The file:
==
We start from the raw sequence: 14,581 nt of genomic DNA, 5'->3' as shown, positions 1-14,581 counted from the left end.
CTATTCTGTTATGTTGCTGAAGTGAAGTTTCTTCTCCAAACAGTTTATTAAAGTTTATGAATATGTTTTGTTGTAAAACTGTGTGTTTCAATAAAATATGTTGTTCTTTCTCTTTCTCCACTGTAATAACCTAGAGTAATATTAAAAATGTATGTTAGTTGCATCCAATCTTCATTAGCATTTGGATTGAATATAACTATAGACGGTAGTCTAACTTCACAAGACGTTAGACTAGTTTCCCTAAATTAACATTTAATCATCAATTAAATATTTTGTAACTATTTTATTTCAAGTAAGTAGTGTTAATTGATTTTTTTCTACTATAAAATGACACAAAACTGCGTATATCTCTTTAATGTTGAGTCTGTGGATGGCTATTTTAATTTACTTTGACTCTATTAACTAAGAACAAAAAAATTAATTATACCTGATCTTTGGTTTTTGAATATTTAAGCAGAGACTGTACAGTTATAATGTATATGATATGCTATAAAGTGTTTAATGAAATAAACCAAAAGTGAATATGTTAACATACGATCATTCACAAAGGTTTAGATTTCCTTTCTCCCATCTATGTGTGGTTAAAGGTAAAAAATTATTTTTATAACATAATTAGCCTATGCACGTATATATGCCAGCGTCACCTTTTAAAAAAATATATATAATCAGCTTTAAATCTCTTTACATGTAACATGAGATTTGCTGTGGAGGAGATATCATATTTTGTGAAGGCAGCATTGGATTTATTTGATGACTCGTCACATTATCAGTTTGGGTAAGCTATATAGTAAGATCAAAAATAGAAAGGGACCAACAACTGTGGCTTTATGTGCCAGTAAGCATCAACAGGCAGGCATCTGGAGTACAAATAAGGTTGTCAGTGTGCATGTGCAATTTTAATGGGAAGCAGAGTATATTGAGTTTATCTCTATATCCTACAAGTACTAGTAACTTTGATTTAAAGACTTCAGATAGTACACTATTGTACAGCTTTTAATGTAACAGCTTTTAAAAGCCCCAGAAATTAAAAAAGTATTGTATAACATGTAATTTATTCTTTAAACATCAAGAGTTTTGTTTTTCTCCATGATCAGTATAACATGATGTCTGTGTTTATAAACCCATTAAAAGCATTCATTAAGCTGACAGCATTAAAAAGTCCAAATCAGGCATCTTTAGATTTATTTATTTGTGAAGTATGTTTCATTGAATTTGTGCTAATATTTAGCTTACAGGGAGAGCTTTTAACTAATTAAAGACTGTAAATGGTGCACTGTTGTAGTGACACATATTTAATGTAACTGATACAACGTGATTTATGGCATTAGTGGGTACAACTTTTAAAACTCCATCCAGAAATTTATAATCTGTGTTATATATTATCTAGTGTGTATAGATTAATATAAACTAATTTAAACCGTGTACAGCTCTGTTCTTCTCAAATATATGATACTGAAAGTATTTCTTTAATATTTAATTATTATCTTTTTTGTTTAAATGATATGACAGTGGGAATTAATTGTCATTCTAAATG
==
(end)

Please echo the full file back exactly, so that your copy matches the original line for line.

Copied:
We start from the raw sequence: 14,581 nt of genomic DNA, 5'->3' as shown, positions 1-14,581 counted from the left end.
CTATTCTGTTATGTTGCTGAAGTGAAGTTTCTTCTCCAAACAGTTTATTAAAGTTTATGAATATGTTTTGTTGTAAAACTGTGTGTTTCAATAAAATATGTTGTTCTTTCTCTTTCTCCACTGTAATAACCTAGAGTAATATTAAAAATGTATGTTAGTTGCATCCAATCTTCATTAGCATTTGGATTGAATATAACTATAGACGGTAGTCTAACTTCACAAGACGTTAGACTAGTTTCCCTAAATTAACATTTAATCATCAATTAAATATTTTGTAACTATTTTATTTCAAGTAAGTAGTGTTAATTGATTTTTTTCTACTATAAAATGACACAAAACTGCGTATATCTCTTTAATGTTGAGTCTGTGGATGGCTATTTTAATTTACTTTGACTCTATTAACTAAGAACAAAAAAATTAATTATACCTGATCTTTGGTTTTTGAATATTTAAGCAGAGACTGTACAGTTATAATGTATATGATATGCTATAAAGTGTTTAATGAAATAAACCAAAAGTGAATATGTTAACATACGATCATTCACAAAGGTTTAGATTTCCTTTCTCCCATCTATGTGTGGTTAAAGGTAAAAAATTATTTTTATAACATAATTAGCCTATGCACGTATATATGCCAGCGTCACCTTTTAAAAAAATATATATAATCAGCTTTAAATCTCTTTACATGTAACATGAGATTTGCTGTGGAGGAGATATCATATTTTGTGAAGGCAGCATTGGATTTATTTGATGACTCGTCACATTATCAGTTTGGGTAAGCTATATAGTAAGATCAAAAATAGAAAGGGACCAACAACTGTGGCTTTATGTGCCAGTAAGCATCAACAGGCAGGCATCTGGAGTACAAATAAGGTTGTCAGTGTGCATGTGCAATTTTAATGGGAAGCAGAGTATATTGAGTTTATCTCTATATCCTACAAGTACTAGTAACTTTGATTTAAAGACTTCAGATAGTACACTATTGTACAGCTTTTAATGTAACAGCTTTTAAAAGCCCCAGAAATTAAAAAAGTATTGTATAACATGTAATTTATTCTTTAAACATCAAGAGTTTTGTTTTTCTCCATGATCAGTATAACATGATGTCTGTGTTTATAAACCCATTAAAAGCATTCATTAAGCTGACAGCATTAAAAAGTCCAAATCAGGCATCTTTAGATTTATTTATTTGTGAAGTATGTTTCATTGAATTTGTGCTAATATTTAGCTTACAGGGAGAGCTTTTAACTAATTAAAGACTGTAAATGGTGCACTGTTGTAGTGACACATATTTAATGTAACTGATACAACGTGATTTATGGCATTAGTGGGTACAACTTTTAAAACTCCATCCAGAAATTTATAATCTGTGTTATATATTATCTAGTGTGTATAGATTAATATAAACTAATTTAAACCGTGTACAGCTCTGTTCTTCTCAAATATATGATACTGAAAGTATTTCTTTAATATTTAATTATTATCTTTTTTGTTTAAATGATATGACAGTGGGAATTAATTGTCATTCTAAATG